The “Midlife women, bone health, vegetables, herbs and fruit study,” otherwise known as the “Scarborough Fair Study” is an exciting study currently underway to test a new osteoporosis diet. Based on the discovery that specific vegetables, fruit and herbs block bone tissue from breaking down, the study will examine whether post menopausal women who make these foods a daily part of their diet improve their bone health. Researchers from the Institute of Food, Nutrition and Human Health at Massey University in New Zealand theorized that increasing fruits and vegetables to nine or more servings daily (and including these specific fruits and vegetables as a portion of those nine servings) could be “a useful dietary strategy to ameliorate bone loss particularly at critical times such as menopause.”
Studies in animals about a decade ago discovered certain foods that have “bone resorption inhibiting properties.” Bone resorption is the name for the body’s normal process of breaking down bone. Bone resorption is usually counterbalanced by bone formation, so that no net loss of bone occurs. If the rate of bone resorption speeds up and becomes greater than bone formation, as often happens to women after menopause, osteoporosis risk increases as bones become weaker, thinner, and more prone to break. Some fruits, vegetables, and herbs can actually inhibit the bone resorption process and may stall or even reverse the problem of excessive bone loss.
So what are these mysterious vegetables, fruits, and herbs? It turns out they aren’t anything mysterious, exotic, or hard to find, but rather, some of the most commonly eaten plant foods in Western diets.
Vegetables and fruits able to inhibit bone resorption include:
- Green beans
Herbs with bone resorption inhibiting properties are:
Study participants asked to include 4-5 daily servings of foods known to inhibit bone breakdown
The Scarborough Fair Study is a randomized trial in 100 post-menopausal women who typically eat 5 or less servings of fruits and vegetables per day. The women were divided into three groups. One group continued with their usual diet low in fruits and vegetables. The two other groups increased their fruit and vegetable intake to 9 or more servings a day (including 3 or less servings of fruits and 6 or more servings of vegetables). However, the diet of each group emphasized different fruit/vegetables/herbs with one group selecting from the list of vegetables, fruit and herbs with bone resorption inhibiting properties. That group was instructed to make sure at least half of their fruits and vegetables (4-5 servings) were those with bone resorption inhibiting properties (from the list above) while the other group was instructed to avoid them altogether.
Why does this diet improve bone health?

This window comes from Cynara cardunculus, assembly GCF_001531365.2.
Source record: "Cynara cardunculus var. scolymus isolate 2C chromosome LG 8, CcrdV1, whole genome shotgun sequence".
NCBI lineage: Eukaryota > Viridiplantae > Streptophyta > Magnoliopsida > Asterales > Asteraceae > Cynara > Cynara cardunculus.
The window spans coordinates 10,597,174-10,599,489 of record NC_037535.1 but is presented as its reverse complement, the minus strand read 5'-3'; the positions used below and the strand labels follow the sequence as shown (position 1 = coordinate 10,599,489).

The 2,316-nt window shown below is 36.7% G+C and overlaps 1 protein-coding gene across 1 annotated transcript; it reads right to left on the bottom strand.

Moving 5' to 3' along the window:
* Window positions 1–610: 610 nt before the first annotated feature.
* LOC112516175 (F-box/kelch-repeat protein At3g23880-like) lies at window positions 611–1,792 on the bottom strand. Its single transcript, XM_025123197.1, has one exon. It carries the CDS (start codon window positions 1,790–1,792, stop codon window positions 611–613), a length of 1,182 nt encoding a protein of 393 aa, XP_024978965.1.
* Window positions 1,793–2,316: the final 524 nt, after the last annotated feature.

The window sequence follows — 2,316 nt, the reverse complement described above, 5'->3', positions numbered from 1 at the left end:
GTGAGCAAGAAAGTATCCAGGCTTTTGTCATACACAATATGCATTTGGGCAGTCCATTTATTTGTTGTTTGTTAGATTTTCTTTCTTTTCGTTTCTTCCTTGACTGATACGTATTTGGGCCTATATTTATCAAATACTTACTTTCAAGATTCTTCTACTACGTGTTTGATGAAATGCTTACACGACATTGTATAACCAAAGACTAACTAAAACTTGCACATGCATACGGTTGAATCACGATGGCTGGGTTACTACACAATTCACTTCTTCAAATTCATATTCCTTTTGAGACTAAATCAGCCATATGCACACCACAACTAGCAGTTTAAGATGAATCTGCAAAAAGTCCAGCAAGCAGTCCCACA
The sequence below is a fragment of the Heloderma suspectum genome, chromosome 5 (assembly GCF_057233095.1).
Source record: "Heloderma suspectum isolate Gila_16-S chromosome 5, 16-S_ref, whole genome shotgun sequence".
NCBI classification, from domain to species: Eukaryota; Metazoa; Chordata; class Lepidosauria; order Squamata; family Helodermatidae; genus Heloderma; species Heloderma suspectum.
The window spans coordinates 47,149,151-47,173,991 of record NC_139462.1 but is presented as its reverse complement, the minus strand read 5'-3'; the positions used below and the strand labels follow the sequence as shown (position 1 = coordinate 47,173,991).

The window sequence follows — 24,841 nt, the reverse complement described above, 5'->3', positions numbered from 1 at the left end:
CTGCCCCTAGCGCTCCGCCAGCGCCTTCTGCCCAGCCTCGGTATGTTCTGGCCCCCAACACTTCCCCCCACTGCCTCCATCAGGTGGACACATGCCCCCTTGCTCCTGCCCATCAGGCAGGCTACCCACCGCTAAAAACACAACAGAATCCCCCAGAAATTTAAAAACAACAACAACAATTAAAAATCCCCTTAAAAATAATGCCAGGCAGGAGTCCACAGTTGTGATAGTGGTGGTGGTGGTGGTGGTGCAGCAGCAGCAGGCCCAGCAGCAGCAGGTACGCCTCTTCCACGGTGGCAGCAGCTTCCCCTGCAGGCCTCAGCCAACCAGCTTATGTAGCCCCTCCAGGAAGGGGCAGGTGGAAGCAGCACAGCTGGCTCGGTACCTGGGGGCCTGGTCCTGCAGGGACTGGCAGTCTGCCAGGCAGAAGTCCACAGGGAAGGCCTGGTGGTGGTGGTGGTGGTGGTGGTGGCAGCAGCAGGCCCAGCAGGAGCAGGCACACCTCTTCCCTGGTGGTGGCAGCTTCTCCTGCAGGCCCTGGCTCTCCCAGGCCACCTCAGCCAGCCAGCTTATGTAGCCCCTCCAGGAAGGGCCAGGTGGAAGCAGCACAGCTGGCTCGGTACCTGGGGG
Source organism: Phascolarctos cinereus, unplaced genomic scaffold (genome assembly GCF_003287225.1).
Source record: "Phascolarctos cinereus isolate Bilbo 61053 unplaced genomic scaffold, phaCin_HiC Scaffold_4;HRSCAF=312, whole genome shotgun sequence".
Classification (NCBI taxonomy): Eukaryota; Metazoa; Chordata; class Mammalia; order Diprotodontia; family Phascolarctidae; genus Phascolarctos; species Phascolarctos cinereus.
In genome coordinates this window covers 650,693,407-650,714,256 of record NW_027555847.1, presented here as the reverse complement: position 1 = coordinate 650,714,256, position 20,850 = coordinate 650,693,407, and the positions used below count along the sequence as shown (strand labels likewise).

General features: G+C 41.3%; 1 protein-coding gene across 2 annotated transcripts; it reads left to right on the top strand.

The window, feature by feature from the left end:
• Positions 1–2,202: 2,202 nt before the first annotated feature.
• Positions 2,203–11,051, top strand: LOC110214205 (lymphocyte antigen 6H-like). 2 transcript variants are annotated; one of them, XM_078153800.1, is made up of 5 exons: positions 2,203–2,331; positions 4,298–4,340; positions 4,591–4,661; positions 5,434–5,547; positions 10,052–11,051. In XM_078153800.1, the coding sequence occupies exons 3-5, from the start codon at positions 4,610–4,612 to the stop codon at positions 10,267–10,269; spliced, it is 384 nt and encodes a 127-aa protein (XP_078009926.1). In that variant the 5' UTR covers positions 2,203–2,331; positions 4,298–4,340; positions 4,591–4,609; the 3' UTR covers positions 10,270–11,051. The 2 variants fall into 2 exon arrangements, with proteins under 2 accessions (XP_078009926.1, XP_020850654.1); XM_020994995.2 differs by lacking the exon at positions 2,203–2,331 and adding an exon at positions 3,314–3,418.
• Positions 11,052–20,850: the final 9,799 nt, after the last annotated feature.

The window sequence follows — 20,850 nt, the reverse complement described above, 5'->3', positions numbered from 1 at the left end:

After 12 weeks, the women will be assessed for markers of bone resorption, inflammation, and acidity/alkalinity in order to get an overall picture of their bone health and the rate of bone breakdown. Increasing fruit and especially vegetables to nine or more servings per day is known to benefit each of these variables by providing increased levels of nutrients essential for bone formation, by reducing the body’s acidity, and by providing phytochemicals that reduce inflammation and oxidative stress. Adding the specific bone resorption inhibiting foods is hypothesized to lead to even greater benefits by blocking bone breakdown.
Don’t wait…take advantage of these foods now
You don’t need to wait for the results of the Skarborough Fair Study to be published to take advantage of this osteoporosis diet. You can’t go wrong with the goal of eating at least 9 servings of fruits and vegetables every day while making sure at least 4-5 of those are fruits and vegetables that inhibit bone breakdown by choosing from the list above. In addition, use the culinary herbs listed above to inhibit bone breakdown even more. The study subjects were advised to eat 2-3 cloves of garlic, ½ to 1 teaspoon dried or fresh chopped herbs, or ¼ cup parsley. Since vitamin K is also known to improve bone health and reduce fracture risk, the subjects were also advised to include one serving of a leafy green vegetable in their diet every day to control for vitamin K intake. As a bonus, green leafy vegetables are also rich in calcium. This forms the basis of an excellent diet for osteoporosis treatment and prevention. For more great information about how your diet influences your bones, see our following articles:
- Why is Sugar Bad for You?
- Gluten-Free Diet for Osteoporosis? If You Have Osteoporosis, You May Have Celiac Disease and Not Know It!
- The Top 10 Foods for Bone Health